Patrick Heusinger embodies Max’s dualities – the ferocious need to control and to win with the softness he cannot recognize – in ways which prove at first funny, then desperate, and then riveting. There is an inner wildness in his portrayal which seems held down with effort to try to manage the world. Andy Mientus makes the fragile Rudy radiate with an inner sweetness one knows will be gobbled up by everything the society around him is becoming.
Charlie Hofheimer’s Horst makes no attempts to hide who he is, from the pink triangle on his chest, to his stance – the ultimate challenge to Max’s willingness to compromise himself. Indeed, this underscores the essentials of the story: it is with Horst that Max must face his own demons, one by one, from his need for nurture to the challenge of acknowledging his true identity, even to himself.
Director Moises Kaufman has concentrated on the conflicted humanness of it all, giving the entire play an intimacy even in the comparative openness of Beowulf Boritt’s elemental, implied sets (his “electrified fence” proves particularly effective). Sound designer Cricket S. Myers deserves special kudos for the subtextual hummings which flavor important moments of the text, as do Justin Townsend’s increasingly harsh lighting motifs.
In sum, this play is powerful, in part because it does not shirk either the brutality or sexuality of its basic themes. The scene where Max and Horst, two Dachau prisoners not even allowed to look at each other, manage to make love with words alone is perhaps the most striking and the most famous. The descriptions of Nazi mind games and tortures, especially the casual nature of them, is both graphic and impossible to forget. This is harsh stuff, from any angle, and yet it is absolutely engrossing – not in the prurient sense, but in the context of relation to the very human characters one connects to so vividly.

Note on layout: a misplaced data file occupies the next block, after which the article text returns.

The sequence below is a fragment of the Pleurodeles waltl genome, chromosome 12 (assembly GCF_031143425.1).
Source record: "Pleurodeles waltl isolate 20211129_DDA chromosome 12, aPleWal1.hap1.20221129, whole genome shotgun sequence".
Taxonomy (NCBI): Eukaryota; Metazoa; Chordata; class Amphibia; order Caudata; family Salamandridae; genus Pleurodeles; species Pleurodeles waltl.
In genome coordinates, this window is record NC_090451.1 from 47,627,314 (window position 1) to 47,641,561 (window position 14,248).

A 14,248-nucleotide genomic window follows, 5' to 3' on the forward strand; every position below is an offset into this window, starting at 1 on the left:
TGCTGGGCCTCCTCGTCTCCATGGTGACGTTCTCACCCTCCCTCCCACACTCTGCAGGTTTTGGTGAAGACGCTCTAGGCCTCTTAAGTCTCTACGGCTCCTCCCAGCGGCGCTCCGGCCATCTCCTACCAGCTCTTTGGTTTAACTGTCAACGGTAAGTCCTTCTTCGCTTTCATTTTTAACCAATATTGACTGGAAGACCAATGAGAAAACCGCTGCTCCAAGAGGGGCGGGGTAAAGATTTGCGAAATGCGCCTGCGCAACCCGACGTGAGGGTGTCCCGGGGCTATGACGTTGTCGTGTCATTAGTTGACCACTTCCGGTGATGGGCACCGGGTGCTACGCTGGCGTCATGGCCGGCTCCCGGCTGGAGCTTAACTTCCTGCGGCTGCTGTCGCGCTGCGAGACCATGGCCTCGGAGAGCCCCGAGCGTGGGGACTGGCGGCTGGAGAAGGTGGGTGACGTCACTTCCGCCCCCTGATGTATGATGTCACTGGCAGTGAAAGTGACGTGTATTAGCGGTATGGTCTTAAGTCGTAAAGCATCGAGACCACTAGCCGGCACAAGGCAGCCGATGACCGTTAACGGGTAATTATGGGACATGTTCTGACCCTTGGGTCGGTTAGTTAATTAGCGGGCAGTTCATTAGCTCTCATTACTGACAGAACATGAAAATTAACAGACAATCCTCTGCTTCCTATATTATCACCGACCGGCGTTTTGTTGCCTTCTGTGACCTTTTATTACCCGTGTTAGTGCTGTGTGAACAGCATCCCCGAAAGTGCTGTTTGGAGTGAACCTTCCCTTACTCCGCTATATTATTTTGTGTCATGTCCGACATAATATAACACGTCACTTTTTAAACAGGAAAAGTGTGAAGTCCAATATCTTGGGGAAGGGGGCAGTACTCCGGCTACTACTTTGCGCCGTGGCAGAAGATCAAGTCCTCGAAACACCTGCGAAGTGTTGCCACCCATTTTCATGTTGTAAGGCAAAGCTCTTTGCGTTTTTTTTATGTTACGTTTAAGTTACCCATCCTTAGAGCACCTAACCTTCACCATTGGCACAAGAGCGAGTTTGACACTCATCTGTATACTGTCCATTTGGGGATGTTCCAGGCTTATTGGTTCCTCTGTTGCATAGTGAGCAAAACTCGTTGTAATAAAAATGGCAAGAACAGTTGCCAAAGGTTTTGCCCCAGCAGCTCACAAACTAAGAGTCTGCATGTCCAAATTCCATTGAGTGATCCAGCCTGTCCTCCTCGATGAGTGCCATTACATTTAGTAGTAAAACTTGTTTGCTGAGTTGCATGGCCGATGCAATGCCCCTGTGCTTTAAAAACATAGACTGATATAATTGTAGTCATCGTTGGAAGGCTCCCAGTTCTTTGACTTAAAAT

There are no known statistics on the number of homosexuals who died in Nazi concentration camps, nor of the many more who were castrated to keep their “disease” from spreading. That they were designated, along with the Roma (gypsies), Jehovah’s Witnesses, Emigrants, Criminals, Communists and of course Jews as deserving of their own uniform color code says there were enough to matter. Indeed, considering the behavior toward gays in modern Russia, or worse in the 10 countries in Africa and Asia where gay people face the death penalty for being themselves in 2015, it is important to remember that this is not just old news.
And the fact nobody knew much about the Nazi condemnations until nearly 40 years later is reason enough to celebrate a new production of “Bent.” All the more exciting to be able to say this production will prove gut-wrenchingly powerful, yet theatrically satisfying in its own right, quite aside from the impact it once had on our sense of history.
What: “Bent” When: Through August 23, 8 p.m. Tuesdays through Fridays, 2:30 p.m. and 8 p.m. Saturdays, 1 p.m. and 6:30 p.m. Sundays Where: The Mark Taper Forum at the Music Center, 135 N. Grand Ave. in downtown Los Angeles How Much: $25 – $85 Info: (213) 628-2772 or http://www.CenterTheatreGroup.org